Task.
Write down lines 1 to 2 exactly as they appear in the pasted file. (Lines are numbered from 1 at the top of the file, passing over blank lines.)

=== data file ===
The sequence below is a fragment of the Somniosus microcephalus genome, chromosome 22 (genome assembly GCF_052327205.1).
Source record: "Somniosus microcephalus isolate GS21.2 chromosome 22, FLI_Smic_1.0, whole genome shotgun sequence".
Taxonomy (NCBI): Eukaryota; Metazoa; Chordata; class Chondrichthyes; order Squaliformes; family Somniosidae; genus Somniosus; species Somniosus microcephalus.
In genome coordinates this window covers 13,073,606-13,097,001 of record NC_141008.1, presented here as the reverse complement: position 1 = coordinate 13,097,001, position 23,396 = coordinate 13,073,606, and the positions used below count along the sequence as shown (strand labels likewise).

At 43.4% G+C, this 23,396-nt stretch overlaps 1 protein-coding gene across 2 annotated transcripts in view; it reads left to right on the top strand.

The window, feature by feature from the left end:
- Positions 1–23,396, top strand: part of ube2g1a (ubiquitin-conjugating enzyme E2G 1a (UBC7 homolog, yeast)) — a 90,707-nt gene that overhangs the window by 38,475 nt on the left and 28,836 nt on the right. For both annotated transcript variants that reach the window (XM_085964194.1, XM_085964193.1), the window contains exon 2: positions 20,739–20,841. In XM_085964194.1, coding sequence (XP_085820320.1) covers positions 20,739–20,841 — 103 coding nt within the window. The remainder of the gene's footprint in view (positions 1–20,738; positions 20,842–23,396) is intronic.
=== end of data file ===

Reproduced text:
The sequence below is a fragment of the Somniosus microcephalus genome, chromosome 22 (genome assembly GCF_052327205.1).
Source record: "Somniosus microcephalus isolate GS21.2 chromosome 22, FLI_Smic_1.0, whole genome shotgun sequence".